The investment chief conceded that the U.S. economy continues to fire on all cylinders. Even so, the very strong momentum there now — as evidenced by expansionary Purchasing Managers index readings of close to 60 — should increasingly be hard to sustain, Mr. Tachibana said. He said November could prove to be the current cycle's peak for long-term U.S. interest rates.

China, meanwhile, is "a very important part of my outlook," said Mr. Tachibana, who predicted the profound changes underway there now — moving to an economic model reliant on domestic demand from an export-driven model — "won't be simple."

China's change

With the pace of change rippling through the economy picking up, China is facing the kind of structural change Japan had to grapple with when its "bubble economy" burst in 1990, said Mr. Tachibana. While China may be positioned to "address the situation a little more expeditiously," it will still be hard pressed to resolve issues such as the country's huge bad debt totals, and an unprecedented level of consumer caution there now will only add to the challenges, he predicted.

Meanwhile, if a looming economic slowdown allows Japan Post Insurance to continue adding to its holdings of investment-grade bonds, external managers may have less to cheer about than in previous years.

Japan Post Insurance's investment team, which had managed foreign sovereign bonds internally for years, began managing a portion of its foreign investment-grade holdings as well since the April 1 start of the current fiscal year, Mr. Tachibana said. He declined to provide details regarding the 6.3 trillion foreign bond allocation's sovereign-credit split.

At present, external managers oversee roughly 1 trillion of foreign credit-related exposures, and Japan Post Insurance will likely keep those mandates in place, said Mr. Tachibana. And while the internal team could pick up much of the continued increase in U.S. investment-grade holdings, the portfolio may still rely on external managers for allocations to areas such as bank loans and high yield bonds, as well as European, Asian or Chinese corporate bonds, he said.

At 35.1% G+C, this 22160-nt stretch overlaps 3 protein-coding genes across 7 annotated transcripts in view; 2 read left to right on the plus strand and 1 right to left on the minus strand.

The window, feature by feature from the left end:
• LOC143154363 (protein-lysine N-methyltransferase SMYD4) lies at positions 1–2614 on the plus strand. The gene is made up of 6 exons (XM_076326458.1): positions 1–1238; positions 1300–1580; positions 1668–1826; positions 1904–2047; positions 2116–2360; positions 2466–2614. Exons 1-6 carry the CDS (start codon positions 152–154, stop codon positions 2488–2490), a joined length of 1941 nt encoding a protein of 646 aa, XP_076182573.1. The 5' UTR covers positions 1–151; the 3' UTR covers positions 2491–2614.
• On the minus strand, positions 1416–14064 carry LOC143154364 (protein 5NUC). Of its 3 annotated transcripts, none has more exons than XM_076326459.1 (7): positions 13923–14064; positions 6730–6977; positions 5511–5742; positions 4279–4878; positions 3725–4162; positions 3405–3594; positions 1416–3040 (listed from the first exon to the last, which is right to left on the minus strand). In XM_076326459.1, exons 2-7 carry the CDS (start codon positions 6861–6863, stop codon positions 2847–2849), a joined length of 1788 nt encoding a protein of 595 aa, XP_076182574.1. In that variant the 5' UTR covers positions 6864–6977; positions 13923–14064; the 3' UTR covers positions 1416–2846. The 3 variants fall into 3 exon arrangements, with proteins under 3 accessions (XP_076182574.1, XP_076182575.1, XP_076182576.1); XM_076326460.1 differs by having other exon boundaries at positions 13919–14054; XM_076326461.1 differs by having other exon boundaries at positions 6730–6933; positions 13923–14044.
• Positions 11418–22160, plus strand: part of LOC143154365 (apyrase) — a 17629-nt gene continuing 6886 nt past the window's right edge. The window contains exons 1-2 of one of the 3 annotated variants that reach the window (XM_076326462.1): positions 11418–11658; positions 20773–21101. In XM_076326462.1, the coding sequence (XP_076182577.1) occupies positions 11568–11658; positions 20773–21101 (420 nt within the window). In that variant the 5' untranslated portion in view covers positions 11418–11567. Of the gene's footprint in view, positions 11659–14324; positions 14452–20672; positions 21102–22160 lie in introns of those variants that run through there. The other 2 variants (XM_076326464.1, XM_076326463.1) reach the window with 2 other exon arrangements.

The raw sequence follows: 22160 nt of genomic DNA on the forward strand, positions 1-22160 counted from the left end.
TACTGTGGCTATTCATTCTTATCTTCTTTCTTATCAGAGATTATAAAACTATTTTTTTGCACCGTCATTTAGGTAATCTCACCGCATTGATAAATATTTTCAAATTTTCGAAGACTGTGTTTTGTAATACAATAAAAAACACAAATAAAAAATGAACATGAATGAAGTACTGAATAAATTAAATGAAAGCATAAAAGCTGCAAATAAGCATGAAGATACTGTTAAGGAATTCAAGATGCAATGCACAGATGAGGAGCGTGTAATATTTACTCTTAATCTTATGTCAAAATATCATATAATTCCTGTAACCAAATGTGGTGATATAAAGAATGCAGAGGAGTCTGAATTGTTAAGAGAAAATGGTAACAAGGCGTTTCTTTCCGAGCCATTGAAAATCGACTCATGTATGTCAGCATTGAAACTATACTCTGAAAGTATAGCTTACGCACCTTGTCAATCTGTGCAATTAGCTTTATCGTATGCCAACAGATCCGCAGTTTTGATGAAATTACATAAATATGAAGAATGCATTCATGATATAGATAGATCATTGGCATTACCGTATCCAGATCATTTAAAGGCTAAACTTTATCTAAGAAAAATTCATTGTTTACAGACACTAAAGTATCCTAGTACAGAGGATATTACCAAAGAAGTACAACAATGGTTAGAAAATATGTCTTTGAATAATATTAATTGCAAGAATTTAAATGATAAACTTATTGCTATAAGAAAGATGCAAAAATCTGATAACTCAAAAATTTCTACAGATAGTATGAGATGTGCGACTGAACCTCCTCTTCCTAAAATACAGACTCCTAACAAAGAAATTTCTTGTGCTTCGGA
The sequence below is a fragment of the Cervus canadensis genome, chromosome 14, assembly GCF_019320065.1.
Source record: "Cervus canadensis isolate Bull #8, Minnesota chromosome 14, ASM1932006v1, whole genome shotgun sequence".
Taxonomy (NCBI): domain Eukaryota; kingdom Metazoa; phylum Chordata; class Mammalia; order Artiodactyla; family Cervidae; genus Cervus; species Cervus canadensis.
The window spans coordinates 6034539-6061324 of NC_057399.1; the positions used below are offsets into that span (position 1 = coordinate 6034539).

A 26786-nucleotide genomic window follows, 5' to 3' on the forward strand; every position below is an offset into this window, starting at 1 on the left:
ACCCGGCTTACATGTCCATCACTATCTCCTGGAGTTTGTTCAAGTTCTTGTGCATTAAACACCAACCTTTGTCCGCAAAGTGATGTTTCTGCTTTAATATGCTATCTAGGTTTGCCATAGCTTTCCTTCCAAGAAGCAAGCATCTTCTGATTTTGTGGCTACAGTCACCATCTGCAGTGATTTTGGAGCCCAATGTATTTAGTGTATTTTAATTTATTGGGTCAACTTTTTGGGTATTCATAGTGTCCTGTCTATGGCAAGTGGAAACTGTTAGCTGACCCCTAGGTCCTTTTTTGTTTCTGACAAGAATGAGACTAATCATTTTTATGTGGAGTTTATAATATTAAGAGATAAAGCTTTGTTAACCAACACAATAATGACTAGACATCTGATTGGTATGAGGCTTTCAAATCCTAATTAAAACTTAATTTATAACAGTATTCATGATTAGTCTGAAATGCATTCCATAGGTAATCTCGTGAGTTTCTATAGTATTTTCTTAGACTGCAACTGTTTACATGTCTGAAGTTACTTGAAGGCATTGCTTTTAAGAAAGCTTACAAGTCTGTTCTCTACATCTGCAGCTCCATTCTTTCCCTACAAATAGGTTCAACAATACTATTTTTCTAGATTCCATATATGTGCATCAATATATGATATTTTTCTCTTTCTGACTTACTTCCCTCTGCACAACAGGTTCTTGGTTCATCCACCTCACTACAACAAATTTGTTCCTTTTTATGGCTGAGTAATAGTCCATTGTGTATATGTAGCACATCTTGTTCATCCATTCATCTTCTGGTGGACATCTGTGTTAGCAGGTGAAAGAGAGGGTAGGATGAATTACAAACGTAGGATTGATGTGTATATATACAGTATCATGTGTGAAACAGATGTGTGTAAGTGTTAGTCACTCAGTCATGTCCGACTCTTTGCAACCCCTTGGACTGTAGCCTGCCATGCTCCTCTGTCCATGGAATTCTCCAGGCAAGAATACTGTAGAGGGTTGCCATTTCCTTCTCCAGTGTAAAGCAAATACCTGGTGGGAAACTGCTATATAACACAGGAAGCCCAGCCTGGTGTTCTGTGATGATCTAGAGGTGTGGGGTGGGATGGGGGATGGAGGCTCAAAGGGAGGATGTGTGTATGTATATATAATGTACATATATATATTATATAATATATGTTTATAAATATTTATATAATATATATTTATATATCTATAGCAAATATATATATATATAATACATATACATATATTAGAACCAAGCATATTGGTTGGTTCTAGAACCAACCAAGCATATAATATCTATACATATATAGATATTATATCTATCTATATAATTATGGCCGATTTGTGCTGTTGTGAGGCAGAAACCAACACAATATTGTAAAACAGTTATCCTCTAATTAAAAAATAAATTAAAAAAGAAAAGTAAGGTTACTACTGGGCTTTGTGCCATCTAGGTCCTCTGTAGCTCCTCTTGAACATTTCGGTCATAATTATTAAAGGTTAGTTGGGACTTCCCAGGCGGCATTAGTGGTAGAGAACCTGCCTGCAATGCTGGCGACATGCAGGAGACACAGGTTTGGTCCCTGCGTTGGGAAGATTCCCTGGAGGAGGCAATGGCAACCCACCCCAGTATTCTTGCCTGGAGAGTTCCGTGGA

Chinese government bonds offer interesting opportunities, although the costs of hedging them back to yen remain extremely expensive for now, Mr. Tachibana said. Longer term, China's currency will likely appreciate but short-term volatility could be huge, he noted.

Elsewhere, the insurer has continued to ramp up its move in alternative asset classes, with a focus on fund-of-funds vehicles.

Mr. Tachibana said his team is investing, quietly, through the market cycle and by 2020 is likely to have parked 1% of the portfolio, or roughly 750 billion, in alternatives, including hedge funds of funds, as well as private equity funds of funds.

Japan Post Insurance now is making direct investments in private equity funds in a joint venture with sister company Japan Post Bank, contributing 30 billion to JP Bank's 60 billion. To do that on a broader scale will require further increases of investment talent, Mr. Tachibana said. It's unclear whether the team will be ready to do so by 2020, but if possible, it would be desirable, he said.